2. The Organizational Structure and Main Responsibilities

    The interior administrative structure of CMA is as follows:

    l General Office;

    l Department of Emergency Response, Disaster Mitigation and Public Services;

    l Department of Forecasting and Information System

    l Department of Integrated Observations

    l Department of Science & Technology and Climate Change

    l Department of Planning and Finance

    l Department of Human Resources

    l Department of Policy and Regulations;

 

    l Department of International Cooperation

 

    l CPC Committee of CMA Headquarters

 

    l Discipline Inspection Office

    l Office for Retired Personnel

The main responsibilities of CMA are as follows:

 

(1) Formulating policies, legal and regulatory frameworks, development strategies and long-term plans governing meteorological services; formulating and issuing rules and regulations, technical standards and practices governing meteorological services, and supervising their execution; undertaking relevant administrative reviews.

 

(2) Participating in the central government decision-making process in case of meteorological disasters; organizing a joint trans-regional and trans-departmental preparedness campaign to combat high-impact severe weather events; organizing and guiding the preparedness against lightning-induced disasters, heavy fog and other weather-related disastrous events; and being responsible for weather modification operation management.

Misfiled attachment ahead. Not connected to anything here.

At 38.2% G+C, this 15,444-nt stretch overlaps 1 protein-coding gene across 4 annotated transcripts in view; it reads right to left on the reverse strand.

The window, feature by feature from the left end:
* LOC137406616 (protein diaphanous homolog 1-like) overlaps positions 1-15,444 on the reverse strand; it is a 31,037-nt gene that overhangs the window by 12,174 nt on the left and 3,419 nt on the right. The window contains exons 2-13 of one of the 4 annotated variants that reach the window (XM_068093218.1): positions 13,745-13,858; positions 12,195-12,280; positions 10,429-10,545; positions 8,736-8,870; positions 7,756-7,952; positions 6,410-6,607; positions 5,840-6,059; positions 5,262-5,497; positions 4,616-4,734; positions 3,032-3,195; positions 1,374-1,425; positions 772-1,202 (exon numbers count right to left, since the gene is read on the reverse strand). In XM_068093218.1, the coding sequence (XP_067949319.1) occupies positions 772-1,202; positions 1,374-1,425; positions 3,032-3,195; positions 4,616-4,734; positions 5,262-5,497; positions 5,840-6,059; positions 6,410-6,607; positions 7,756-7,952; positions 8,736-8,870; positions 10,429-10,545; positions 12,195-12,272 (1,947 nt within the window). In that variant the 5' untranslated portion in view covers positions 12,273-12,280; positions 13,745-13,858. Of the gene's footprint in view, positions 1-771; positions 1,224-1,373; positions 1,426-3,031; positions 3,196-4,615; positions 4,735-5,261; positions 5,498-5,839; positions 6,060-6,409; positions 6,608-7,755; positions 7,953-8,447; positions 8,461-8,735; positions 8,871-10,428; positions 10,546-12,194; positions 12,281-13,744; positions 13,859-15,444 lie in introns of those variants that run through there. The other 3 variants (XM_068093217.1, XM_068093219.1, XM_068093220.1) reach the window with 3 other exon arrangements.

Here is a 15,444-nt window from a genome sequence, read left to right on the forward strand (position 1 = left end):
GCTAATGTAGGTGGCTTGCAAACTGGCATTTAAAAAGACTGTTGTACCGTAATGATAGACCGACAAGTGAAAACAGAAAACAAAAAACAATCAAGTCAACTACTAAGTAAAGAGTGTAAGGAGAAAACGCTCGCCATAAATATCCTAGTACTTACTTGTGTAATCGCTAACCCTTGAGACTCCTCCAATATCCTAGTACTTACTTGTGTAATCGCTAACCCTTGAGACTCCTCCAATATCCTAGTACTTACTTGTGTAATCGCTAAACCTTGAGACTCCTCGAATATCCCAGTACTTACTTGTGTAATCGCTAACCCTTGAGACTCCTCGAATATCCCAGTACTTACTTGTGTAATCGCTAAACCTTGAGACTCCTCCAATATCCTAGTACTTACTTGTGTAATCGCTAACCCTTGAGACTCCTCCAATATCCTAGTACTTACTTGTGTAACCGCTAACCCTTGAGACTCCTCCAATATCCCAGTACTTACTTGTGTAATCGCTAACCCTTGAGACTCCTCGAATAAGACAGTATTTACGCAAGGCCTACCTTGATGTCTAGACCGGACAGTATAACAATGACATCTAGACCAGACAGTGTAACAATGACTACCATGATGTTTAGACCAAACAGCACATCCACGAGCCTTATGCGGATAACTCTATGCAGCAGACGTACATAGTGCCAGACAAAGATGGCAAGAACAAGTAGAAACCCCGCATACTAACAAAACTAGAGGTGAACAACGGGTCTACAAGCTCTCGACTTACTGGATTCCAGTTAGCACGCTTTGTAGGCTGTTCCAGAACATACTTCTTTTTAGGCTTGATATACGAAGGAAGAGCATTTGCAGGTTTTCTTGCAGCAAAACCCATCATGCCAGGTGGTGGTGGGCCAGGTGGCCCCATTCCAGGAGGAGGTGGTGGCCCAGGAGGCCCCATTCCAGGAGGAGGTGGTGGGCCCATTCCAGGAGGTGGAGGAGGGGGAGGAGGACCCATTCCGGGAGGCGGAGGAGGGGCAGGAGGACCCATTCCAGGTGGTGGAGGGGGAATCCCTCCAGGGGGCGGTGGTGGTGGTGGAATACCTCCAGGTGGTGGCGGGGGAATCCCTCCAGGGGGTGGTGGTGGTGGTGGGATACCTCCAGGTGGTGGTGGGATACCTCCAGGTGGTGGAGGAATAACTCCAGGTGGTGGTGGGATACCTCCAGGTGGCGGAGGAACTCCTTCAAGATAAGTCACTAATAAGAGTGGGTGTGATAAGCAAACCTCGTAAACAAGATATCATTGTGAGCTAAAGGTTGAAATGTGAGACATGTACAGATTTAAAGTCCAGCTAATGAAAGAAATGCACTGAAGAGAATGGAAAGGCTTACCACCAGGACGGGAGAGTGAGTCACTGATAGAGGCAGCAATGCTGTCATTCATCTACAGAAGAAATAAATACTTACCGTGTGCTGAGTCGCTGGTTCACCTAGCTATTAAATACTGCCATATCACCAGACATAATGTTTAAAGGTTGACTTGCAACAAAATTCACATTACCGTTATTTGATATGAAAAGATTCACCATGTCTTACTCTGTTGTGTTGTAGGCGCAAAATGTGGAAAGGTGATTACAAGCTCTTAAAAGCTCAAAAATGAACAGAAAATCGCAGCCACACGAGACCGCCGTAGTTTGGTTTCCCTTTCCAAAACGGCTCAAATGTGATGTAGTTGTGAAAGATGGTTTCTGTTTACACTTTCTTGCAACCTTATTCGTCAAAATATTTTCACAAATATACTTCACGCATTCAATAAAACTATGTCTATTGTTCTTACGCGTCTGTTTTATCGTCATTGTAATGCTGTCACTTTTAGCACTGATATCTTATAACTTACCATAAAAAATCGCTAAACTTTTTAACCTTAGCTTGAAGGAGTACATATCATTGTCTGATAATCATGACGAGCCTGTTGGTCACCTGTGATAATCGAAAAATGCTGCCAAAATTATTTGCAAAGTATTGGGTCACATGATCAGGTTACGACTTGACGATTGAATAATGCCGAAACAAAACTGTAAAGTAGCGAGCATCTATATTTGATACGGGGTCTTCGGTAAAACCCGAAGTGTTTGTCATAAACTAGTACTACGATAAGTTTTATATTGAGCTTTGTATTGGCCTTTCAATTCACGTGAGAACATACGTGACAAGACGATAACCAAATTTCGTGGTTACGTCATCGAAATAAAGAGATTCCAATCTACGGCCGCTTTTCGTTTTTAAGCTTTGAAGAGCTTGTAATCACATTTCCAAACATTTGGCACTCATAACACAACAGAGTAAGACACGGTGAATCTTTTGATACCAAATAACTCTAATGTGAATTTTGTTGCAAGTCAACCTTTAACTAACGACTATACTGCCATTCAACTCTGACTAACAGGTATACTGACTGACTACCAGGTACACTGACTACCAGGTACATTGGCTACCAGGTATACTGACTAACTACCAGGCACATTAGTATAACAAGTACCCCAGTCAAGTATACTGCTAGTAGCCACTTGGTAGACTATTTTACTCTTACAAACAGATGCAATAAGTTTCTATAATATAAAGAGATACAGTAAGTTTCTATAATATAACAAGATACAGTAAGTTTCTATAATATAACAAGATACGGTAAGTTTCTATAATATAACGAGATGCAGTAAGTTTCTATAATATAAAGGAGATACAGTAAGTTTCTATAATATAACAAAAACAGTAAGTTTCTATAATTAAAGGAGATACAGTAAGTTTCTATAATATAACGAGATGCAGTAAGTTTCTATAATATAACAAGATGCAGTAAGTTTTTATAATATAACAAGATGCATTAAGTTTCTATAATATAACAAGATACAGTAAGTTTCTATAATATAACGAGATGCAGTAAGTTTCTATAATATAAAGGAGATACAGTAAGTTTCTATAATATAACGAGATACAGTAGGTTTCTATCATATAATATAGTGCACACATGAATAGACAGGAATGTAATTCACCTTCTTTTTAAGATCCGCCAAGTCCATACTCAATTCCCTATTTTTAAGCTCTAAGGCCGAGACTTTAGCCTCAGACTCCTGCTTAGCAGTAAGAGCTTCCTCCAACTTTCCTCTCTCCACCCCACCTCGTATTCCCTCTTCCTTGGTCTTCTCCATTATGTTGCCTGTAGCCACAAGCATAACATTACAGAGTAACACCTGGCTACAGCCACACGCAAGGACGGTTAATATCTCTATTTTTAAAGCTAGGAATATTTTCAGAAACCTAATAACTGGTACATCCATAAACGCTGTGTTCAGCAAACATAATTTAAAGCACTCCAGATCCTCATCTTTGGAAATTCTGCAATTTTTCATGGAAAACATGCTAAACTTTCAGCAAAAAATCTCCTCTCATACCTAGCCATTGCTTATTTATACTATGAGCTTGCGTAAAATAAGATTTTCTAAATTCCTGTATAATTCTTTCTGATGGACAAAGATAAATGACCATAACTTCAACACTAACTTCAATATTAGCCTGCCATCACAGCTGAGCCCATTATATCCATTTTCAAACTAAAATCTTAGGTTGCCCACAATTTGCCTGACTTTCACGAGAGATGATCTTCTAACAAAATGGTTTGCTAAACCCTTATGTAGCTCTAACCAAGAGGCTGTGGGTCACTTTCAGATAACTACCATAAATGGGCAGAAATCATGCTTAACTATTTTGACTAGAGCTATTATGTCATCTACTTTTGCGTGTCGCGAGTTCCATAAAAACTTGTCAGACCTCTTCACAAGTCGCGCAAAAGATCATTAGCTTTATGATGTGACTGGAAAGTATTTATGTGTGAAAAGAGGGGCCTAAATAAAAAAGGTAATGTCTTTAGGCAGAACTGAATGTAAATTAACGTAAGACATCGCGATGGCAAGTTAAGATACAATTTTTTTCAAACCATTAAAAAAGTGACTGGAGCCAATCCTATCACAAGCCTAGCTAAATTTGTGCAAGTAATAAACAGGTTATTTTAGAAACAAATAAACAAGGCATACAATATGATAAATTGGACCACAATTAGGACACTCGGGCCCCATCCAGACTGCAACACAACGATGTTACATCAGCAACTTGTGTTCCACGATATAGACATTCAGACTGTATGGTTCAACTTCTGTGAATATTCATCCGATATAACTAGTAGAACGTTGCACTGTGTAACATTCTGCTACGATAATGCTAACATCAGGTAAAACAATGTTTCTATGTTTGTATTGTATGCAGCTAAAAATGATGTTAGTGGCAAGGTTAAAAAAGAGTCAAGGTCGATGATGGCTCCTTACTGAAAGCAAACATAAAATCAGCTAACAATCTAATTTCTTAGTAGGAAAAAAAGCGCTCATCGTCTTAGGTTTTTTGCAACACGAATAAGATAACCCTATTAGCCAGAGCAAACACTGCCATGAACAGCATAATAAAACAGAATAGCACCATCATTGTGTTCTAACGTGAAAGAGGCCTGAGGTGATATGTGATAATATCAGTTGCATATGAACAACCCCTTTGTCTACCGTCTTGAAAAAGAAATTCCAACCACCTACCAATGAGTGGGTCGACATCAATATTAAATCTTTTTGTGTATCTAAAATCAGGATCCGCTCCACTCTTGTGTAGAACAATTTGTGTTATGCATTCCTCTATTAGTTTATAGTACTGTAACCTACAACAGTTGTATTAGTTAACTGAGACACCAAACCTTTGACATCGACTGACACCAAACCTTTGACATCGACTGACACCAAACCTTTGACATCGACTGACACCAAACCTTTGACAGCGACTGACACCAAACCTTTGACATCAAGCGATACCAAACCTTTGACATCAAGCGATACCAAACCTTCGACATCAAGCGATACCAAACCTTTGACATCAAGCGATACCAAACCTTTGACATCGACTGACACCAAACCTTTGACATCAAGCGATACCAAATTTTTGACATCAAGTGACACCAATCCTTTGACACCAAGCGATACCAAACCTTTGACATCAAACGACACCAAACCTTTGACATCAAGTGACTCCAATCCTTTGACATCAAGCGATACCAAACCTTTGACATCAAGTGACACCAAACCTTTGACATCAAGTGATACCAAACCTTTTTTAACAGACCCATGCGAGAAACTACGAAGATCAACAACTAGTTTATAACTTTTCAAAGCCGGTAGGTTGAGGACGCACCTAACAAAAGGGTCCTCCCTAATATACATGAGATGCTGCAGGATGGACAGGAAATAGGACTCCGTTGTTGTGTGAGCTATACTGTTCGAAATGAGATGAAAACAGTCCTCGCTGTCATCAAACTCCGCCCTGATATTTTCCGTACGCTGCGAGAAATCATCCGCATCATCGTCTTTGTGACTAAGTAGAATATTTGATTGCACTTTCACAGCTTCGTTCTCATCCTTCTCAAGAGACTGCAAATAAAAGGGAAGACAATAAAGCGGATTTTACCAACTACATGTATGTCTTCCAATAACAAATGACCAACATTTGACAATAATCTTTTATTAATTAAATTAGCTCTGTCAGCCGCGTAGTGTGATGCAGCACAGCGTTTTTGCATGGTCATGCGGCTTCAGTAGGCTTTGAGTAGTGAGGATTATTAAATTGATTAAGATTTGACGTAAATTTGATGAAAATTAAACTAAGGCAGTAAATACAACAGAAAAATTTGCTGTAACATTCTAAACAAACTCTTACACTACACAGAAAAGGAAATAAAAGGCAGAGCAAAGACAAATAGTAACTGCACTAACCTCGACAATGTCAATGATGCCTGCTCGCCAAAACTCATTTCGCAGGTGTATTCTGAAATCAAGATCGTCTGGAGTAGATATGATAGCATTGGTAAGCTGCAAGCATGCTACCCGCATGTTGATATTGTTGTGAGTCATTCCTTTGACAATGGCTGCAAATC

(3) Overseeing meteorological setups located in other sectors from trade perspective; planning the meteorological observation and information networks, weather stations and offices, infrastructure and equipment over land and sea area of the nation; and reviewing major project proposals and options.

 

(4) Managing the national weather forecast and warning, short-range climate prediction, urban environment-oriented meteorological forecast, fire risk grading weather forecast as well as the issuance of climate impact outlook; organizing and guide the exploitation and conservation of climatic resources; organizing the assessments and inspections on state major construction projects, regional economic development projects and urban and rural planning.